The outhouse was there, the New Gym and the stable block of classrooms by the tennis courts - all there but the manor house was gone. What had happened? A fire – or bankruptcy – and why had no one told me?

The Realization....

But nobody from those days would have known how to reach E.R. Katz. She had not kept in touch with anyone and certainly did not update the alumnae communications office with her news. She had moved every year in the past decade, leaving a messy wake of unpaid bills, creditors’ demands and ex lovers in her path without a forwarding address.

And when the Aunts had died and Matthew and Jane followed Dominic to Australia, there was no one left to tell. She had not expected this to happen. Everything else in her life could be impermanent and drifting – but Harcourt Hall was meant to prevail.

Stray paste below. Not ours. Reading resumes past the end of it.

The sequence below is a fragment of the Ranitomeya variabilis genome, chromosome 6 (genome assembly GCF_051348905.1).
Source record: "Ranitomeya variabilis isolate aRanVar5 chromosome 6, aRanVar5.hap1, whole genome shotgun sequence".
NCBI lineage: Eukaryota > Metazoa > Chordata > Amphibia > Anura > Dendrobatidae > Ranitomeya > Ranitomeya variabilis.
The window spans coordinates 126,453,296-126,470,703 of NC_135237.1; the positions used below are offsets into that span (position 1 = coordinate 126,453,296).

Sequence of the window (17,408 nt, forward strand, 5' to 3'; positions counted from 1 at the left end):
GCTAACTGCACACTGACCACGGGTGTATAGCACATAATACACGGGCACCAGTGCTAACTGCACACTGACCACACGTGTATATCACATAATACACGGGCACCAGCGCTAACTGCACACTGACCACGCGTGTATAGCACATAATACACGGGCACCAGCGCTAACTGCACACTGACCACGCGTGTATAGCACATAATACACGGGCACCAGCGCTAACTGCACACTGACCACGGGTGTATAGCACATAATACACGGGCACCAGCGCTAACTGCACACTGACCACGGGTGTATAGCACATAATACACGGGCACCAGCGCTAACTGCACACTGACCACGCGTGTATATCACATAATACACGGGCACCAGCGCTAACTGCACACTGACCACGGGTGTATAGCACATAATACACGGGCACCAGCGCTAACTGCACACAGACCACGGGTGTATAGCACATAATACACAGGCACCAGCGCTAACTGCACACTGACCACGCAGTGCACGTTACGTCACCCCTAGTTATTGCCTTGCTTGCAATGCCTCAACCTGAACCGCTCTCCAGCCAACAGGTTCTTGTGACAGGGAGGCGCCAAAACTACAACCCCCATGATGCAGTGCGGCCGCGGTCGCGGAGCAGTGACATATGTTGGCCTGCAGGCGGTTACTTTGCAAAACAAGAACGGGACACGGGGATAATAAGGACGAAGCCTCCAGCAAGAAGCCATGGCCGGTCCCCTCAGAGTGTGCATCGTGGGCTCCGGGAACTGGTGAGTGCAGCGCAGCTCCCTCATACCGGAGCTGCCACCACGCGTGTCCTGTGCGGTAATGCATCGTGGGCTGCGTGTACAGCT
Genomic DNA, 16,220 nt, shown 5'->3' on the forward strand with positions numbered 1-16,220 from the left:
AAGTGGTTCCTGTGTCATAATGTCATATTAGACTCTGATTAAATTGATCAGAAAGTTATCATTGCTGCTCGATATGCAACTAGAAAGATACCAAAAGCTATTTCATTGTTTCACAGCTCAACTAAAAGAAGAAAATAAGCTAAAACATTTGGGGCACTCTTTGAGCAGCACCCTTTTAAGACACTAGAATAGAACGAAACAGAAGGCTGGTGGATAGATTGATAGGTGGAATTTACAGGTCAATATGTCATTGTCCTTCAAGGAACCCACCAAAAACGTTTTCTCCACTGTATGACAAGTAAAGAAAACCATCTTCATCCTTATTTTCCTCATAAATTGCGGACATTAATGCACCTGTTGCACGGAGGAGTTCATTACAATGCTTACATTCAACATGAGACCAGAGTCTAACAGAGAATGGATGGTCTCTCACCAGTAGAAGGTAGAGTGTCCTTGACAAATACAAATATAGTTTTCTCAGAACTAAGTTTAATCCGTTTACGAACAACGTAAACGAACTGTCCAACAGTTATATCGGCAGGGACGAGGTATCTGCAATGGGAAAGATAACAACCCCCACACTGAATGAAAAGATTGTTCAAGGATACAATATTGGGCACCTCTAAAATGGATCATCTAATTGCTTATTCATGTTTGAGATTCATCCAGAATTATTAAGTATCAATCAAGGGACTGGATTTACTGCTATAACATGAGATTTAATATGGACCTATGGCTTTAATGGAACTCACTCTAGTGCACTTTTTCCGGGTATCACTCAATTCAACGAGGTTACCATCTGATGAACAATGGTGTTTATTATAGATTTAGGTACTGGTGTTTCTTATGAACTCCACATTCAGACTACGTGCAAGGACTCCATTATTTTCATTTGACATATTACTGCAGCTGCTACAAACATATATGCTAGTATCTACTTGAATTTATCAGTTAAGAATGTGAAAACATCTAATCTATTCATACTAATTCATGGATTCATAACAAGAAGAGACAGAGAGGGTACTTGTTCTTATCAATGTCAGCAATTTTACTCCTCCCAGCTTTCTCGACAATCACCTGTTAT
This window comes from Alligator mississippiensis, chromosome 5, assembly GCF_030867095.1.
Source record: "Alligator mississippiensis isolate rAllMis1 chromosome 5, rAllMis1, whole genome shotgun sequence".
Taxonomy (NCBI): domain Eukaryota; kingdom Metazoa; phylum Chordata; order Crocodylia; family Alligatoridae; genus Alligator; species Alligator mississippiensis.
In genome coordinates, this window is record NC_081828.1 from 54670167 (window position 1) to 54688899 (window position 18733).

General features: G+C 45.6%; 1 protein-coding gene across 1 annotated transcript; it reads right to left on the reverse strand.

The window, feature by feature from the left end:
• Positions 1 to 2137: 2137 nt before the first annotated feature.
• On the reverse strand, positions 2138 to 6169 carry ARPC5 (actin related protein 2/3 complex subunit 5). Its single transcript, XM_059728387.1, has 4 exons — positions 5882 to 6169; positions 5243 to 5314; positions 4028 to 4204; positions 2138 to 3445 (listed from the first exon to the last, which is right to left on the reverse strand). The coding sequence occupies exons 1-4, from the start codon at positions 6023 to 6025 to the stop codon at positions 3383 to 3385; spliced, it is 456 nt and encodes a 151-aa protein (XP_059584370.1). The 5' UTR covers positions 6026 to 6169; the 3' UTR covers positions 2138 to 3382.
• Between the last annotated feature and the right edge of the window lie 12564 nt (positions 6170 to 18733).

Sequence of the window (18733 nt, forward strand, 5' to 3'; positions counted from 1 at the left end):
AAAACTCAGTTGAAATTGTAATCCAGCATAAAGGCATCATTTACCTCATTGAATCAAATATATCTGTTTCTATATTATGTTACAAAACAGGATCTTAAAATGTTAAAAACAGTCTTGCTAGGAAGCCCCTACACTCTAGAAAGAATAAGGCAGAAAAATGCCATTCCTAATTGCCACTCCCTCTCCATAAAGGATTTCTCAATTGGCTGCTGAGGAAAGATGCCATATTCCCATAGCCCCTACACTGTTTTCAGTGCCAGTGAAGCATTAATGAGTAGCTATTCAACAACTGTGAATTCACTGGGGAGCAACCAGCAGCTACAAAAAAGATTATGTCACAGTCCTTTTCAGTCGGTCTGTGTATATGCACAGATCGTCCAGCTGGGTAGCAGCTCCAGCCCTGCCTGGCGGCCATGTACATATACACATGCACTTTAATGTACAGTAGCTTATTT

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All her resentments against Harcourt Hall’s unwillingness to admit there was no longer a British Empire evaporated.

She had felt the same way about Harcourt Hall and now, it too, was gone.
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If the Queen still awarded the New Year’s Honors List, creating Dames and Commanders of the British Empire then surely Harcourt Hall would still be awarding the Neatness Prize to pimply girls destined to be daughters of the empire.

There was a stone plaque set into the old wall by what used to be the front entrance. It said that Harcourt Hall had been on this site for over a hundred and fifty years – until last June.

Last June – Emerald tried to remember what had happened to her last June but she could not remember anything momentous. In fact, she started to cry. Last June had been the same as the June before and the June before that. Not good.